Is Everything Relative?

It is true that we have all changed on various issues that we once thought ourselves correct.  In my early years I had an aversion to interracial relationships (as did most of the country:  Star Trek aired a scandalous interracial kiss between Captain Kirk and Lieutenant Uhura in 1968).  Over time I learned this was wrong and God did not prohibit interracial marriage (as, in truth, we are all of the same kind:  homo sapiens, represented by various regional and/or ethnic groups).

Further, I used to hold a denominational view of the church:  that “our” collection of non-institutional churches, with attendant papers/editors/preachers was the “true church” without consideration of other factors.  I was violating a fundamental principle:  that fellowship is not congregationally dispensed; that the name “church of Christ” on a sign or building was not indicative of the soundness of a church or a mark of legitimacy for individuals in a local fellowship.

The fact that we have all evolved (read,  matured)  in our thinking is used by “progressives” as leverage.  A recent comment equated current opposition to homosexuality/transgenderism with aversion to interracial marriage five decades ago.  In their view, all who reject their ideals are still in the dark ages and only need to be educated (or sued, or arrested) to see the light.  This tends to knock us off-stride and tap into our guilt or insecurity concerning our previous mistakes of judgment.

First, it behooves us to critically examine our views and make sure that we stand on solid ground.  Of course, Christians implicitly trust scripture as divine truth, a solid foundation of morality and an impeccable guide to navigating this world’s tangled mess of standards.  However, it is easy to mix in our own opinions, prejudices and conditioned thinking with God’s revelation.  Paul obviously made this mistake in his opposition to Jesus, but he came to recognize his rigidness of thought and confusion between rabbinic tradition and inspired revelation.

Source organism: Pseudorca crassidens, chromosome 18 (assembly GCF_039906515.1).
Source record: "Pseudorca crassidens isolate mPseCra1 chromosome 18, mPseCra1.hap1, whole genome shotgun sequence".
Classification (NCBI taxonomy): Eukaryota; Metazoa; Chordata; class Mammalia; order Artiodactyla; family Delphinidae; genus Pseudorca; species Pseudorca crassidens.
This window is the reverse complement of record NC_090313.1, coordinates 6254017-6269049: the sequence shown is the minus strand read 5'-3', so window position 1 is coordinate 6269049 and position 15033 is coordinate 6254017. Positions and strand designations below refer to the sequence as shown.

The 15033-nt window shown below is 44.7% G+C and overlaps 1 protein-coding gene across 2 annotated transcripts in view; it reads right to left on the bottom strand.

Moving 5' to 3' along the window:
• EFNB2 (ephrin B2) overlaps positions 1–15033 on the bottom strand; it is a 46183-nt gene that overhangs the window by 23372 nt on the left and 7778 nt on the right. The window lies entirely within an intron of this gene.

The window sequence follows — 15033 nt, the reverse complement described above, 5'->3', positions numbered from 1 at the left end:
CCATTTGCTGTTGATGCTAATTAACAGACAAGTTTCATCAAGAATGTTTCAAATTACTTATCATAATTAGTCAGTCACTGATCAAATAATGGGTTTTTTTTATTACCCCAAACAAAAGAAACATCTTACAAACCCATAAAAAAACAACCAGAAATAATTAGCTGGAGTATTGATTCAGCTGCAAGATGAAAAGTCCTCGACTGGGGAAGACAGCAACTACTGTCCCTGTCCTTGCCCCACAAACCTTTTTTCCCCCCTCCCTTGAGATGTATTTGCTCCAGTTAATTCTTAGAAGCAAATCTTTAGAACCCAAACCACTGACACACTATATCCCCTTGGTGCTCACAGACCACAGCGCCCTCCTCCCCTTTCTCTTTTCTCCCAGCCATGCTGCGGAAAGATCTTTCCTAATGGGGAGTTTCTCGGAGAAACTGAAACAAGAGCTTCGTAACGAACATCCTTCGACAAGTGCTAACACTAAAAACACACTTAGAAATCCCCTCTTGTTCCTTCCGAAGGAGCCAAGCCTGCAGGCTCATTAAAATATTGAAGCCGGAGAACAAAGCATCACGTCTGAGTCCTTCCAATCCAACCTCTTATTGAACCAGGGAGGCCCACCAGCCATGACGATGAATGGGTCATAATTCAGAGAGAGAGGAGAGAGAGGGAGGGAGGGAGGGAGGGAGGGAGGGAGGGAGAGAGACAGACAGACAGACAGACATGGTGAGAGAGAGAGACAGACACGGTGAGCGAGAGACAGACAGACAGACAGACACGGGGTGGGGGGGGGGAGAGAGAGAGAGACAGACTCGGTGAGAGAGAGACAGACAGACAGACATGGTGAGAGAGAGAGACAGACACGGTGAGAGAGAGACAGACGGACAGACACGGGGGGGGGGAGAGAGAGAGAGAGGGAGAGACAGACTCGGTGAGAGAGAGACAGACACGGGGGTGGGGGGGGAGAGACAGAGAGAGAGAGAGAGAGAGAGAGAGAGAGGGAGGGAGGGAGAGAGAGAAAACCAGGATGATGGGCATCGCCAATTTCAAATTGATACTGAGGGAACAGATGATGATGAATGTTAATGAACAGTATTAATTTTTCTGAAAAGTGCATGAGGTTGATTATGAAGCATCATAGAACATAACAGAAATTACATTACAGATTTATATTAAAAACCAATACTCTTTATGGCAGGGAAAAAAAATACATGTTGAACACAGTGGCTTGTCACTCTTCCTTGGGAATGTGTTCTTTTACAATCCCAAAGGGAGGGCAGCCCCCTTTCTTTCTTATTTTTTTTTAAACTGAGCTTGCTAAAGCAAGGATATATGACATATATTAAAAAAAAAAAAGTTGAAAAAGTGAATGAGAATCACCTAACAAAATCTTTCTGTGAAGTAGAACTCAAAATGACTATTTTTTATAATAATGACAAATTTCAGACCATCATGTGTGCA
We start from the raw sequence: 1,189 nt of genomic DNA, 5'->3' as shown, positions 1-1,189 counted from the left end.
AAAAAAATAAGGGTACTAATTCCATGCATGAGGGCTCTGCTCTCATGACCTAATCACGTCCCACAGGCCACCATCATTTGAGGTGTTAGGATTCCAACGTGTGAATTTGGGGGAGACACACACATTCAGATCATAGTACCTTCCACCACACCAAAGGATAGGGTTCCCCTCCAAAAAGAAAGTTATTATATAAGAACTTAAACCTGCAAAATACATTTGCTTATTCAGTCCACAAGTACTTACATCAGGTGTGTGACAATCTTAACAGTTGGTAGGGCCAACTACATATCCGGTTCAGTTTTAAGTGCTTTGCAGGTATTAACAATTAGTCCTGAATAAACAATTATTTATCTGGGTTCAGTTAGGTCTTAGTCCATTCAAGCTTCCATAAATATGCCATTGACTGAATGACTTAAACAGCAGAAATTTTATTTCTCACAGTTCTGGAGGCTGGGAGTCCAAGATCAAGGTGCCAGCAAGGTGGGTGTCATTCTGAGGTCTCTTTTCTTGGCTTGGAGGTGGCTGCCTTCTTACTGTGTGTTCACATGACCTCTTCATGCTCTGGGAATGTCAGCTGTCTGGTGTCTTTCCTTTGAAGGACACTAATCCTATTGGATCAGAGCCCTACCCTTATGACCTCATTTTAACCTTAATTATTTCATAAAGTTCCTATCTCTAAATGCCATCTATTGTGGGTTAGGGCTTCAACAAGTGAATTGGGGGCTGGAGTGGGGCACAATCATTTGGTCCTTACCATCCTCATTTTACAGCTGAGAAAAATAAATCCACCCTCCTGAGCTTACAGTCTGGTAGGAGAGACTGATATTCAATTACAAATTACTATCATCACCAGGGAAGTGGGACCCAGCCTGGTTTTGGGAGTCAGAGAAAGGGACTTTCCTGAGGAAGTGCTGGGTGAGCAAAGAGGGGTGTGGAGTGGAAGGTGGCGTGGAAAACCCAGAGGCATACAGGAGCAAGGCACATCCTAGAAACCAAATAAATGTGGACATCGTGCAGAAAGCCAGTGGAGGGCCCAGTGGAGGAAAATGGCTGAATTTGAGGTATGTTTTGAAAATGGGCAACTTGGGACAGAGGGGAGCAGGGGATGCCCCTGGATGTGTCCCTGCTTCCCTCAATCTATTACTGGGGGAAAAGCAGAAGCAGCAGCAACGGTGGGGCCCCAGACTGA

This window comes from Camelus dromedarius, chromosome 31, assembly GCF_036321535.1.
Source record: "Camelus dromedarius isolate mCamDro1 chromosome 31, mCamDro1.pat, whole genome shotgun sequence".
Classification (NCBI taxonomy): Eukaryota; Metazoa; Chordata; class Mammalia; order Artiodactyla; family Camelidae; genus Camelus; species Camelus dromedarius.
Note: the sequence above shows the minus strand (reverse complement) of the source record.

Second, humanistic progressives are as hostile toward Christians as they accuse Christians of being toward the grossly immoral.  They are the ones flying in the face of ancient truths, common sense  and scientific observations (i.e., that those of the same sex are not fit components of a marriage and family structure, or that a child born with male sex organs and XY chromosomal structure is ... drum roll … a boy).  Two things to note here:

1) A recent employment tribunal decision in England against a doctor who refused to use transgender pronouns proclaimed:  “Belief in Genesis 1:27, lack of belief in transgenderism and conscientious objection to transgenderism in our judgment are incompatible with human dignity and conflict with the fundamental rights of others, specifically here, transgender individuals” (Caleb Parke, via Fox News website, 10/3/19, emphasis jj).

Progressives want to make this a case of “dignity,” but guess who gets to define dignity?  Human dignity, in their view, is whatever they declare it to be.  Dignity to them is everyone doing whatever they choose, with whomever they wish, and be celebrated for it.  There is no such thing as perversion, confusion, disgust, shame or limits – unless, of course, it is Biblical condemnation of their behavior.  Then there is unmitigated hatred.